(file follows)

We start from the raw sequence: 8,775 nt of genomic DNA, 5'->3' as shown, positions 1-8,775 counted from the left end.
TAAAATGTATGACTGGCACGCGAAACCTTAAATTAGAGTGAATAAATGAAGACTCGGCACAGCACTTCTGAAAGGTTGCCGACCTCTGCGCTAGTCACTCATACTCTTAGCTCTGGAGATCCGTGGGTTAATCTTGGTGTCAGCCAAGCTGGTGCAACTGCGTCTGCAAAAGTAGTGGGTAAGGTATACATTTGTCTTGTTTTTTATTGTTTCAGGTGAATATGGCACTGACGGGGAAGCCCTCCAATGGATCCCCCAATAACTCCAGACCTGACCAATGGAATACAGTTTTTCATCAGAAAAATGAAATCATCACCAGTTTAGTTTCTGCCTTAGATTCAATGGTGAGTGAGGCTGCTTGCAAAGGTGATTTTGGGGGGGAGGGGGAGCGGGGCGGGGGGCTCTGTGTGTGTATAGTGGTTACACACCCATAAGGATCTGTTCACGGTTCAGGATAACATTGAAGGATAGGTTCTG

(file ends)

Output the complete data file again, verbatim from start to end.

We start from the raw sequence: 8,775 nt of genomic DNA, 5'->3' as shown, positions 1-8,775 counted from the left end.
TAAAATGTATGACTGGCACGCGAAACCTTAAATTAGAGTGAATAAATGAAGACTCGGCACAGCACTTCTGAAAGGTTGCCGACCTCTGCGCTAGTCACTCATACTCTTAGCTCTGGAGATCCGTGGGTTAATCTTGGTGTCAGCCAAGCTGGTGCAACTGCGTCTGCAAAAGTAGTGGGTAAGGTATACATTTGTCTTGTTTTTTATTGTTTCAGGTGAATATGGCACTGACGGGGAAGCCCTCCAATGGATCCCCCAATAACTCCAGACCTGACCAATGGAATACAGTTTTTCATCAGAAAAATGAAATCATCACCAGTTTAGTTTCTGCCTTAGATTCAATGGTGAGTGAGGCTGCTTGCAAAGGTGATTTTGGGGGGGAGGGGGAGCGGGGCGGGGGGCTCTGTGTGTGTATAGTGGTTACACACCCATAAGGATCTGTTCACGGTTCAGGATAACATTGAAGGATAGGTTCTG